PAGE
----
The rise of domestic abuse is leading to an alarming spike in mental health problems in both men and women across the country. Furthermore, numerous individuals who have experienced domestic violence struggle to find methods to cope with the trauma. As a Life Coach for Victims of Domestic Violence, I'd like to shine the light and discuss the repercussions that arise from surviving an abusive relationship.
When abuse is conducted by an individual who has promised to protect and love the victim, it can come off as a petrifying shock. Many victims may respond by initially ignoring that the abuse took place and write it off as a one-time occurrence. Once abuse turns into a repeated problem, numerous victims will still find ways to excuse their loved one from the abuse being inflicted on them, while other victims are simply beaten into submission so harshly that begin to feel as though they have no power to leave.
An abuser’s only purpose is to obtain all sense of control over the abused – domestic abuse can take many forms, including economic, emotional, psychological, and physical. Though women tend to be the staple image of domestic abuse, it can affect anyone regardless of their race, gender, and sexual orientation. The biggest problem with abuse is that regardless of the person’s education level or socioeconomic standing, the individual can still fall victim to domestic abuse.
An abuser’s only purpose is to obtain all sense of control over the abused – domestic abuse can take many forms, including economic, emotional, psychological, and physical.
For most individuals who haven’t been victims of domestic abuse, it can be extremely difficult to understand why a victim simply doesn’t leave their abuser. And then, it becomes all too easy to make assumptions about the victims who continuously choose to stay in these types of abusive relationships. When in reality, one of the biggest obstacles experienced by a victim is whether they are able to safely escape their abuser. For victims, it is incredibly terrifying having to choose to spend the night with their abusive partner or resulting in having to spend the night in the streets and having the abuser find them the following day, especially if they have nowhere else to go. Decisions to escape tend to worsen when there are children involved, the victim may feel as if they won’t ever be able to leave their current situation.
Domestic violence is thought to be an individual or family issue, but it is far more complex than this – truth is it is a problem that affects our society. Children raised in households of domestic abuse grow up with severe traumas, impacting their schoolwork, overall mental wellness, and the different ways in which they interact with friends, family, and loved ones at a later age.
Additionally, survivors of domestic abuse tend to experience issues trying to obtain financial support from an abusive spouse. There are times, however, where the abuser is tied economically to the victim, making the whole situation nearly impossible to leave. And when it comes to low-income families, as one could imagine, the problem aggravates making the individuals think there is no other choice but to stay.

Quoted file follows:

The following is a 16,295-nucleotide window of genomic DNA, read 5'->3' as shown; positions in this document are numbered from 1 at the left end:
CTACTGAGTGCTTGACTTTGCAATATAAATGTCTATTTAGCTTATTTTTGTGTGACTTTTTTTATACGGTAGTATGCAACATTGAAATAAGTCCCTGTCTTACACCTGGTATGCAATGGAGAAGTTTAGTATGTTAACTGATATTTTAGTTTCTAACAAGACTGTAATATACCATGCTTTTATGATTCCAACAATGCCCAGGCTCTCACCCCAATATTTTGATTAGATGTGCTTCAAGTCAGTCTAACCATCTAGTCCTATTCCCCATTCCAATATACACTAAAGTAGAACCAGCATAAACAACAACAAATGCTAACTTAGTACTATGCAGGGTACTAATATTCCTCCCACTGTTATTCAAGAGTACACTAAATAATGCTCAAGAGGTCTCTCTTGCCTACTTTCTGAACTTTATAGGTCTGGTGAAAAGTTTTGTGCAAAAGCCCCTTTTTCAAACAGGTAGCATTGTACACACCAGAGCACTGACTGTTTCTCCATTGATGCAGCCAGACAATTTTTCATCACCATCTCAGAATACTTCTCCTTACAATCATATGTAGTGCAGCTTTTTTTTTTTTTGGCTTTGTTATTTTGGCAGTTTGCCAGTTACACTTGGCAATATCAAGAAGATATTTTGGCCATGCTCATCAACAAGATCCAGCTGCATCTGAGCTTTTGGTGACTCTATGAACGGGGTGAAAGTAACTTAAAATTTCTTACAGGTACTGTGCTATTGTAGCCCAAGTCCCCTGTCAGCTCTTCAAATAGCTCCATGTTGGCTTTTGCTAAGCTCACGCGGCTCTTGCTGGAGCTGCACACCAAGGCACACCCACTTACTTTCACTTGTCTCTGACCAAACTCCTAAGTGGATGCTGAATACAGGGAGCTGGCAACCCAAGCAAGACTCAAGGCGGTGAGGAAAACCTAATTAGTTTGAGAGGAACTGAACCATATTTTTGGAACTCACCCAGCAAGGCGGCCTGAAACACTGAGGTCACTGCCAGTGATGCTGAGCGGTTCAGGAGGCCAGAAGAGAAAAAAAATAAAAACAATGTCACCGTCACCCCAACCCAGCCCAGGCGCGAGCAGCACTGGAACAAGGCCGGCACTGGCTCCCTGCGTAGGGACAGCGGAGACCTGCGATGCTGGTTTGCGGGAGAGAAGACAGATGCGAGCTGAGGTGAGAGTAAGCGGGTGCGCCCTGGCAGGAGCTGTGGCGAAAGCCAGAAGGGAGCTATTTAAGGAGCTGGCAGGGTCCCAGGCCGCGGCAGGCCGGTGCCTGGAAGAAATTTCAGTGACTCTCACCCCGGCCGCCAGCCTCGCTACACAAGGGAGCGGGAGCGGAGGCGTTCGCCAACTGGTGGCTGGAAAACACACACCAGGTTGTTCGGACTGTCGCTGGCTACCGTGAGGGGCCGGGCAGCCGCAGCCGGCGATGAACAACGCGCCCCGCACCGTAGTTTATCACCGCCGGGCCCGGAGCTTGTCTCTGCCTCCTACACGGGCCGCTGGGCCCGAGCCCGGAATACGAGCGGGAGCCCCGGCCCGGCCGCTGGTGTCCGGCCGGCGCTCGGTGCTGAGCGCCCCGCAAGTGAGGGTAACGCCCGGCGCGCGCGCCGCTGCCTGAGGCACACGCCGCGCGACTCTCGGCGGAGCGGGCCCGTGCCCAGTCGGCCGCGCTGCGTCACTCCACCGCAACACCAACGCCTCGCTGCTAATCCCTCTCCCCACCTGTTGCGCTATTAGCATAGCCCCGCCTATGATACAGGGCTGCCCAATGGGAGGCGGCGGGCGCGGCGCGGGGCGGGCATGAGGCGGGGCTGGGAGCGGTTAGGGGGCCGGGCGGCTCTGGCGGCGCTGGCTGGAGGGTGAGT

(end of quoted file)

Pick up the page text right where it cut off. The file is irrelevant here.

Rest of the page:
The damages caused by domestic abuse have the potential of leaving permanent scars, alter a person’s demeanor, and changing their character for the rest of their life. Seeking proper treatment completely turns a person’s life around such a distressing event and gives the individual the chance to recover and come out stronger.
ART Therapy International commented that “on average, nearly 20 people per minute are physically abused by an intimate partner in the United States alone, equaling approximately 10 million men and women each year”.
If these numbers weren’t already alarming, domestic violence has the potential to unfold an unimaginable number of emotional and psychological ripple effects, including panic attacks, suicidal tendencies, substance abuse, Post-Traumatic Stress Disorder (PTSD), and depression.
Not to mention, domestic violence can be fatal for the victim; women can be both intentionally and unintentionally murdered by their partners, losing their lives as a result of the injuries inflicted by their attacker.
Victims who have gone through the painful experience of domestic abuse can find it difficult to even keep a job, due to underlying psychological traumas. Which in turn can make it difficult for them to support themselves or even their children.
The good news is that there are qualified individuals and programs that proactively address this dangerous problem that affects our society and help people who have been in a domestically abusive relationship and professionals who can help them get past this difficult situation and come out stronger in the end.
Survivors who have made the decision to leave a violent home or relationship can find immediate help via counseling, which can provide immense support for the victim, and possibly their children, with their emotional and psychological needs, and eventually provide them with the drive, tools, and power to move on with their lives.
It is never too late to speak up and get the help needed to leave a violent home or partner – the sooner the victim can take action, the better the results will be in the long run for all parties involved.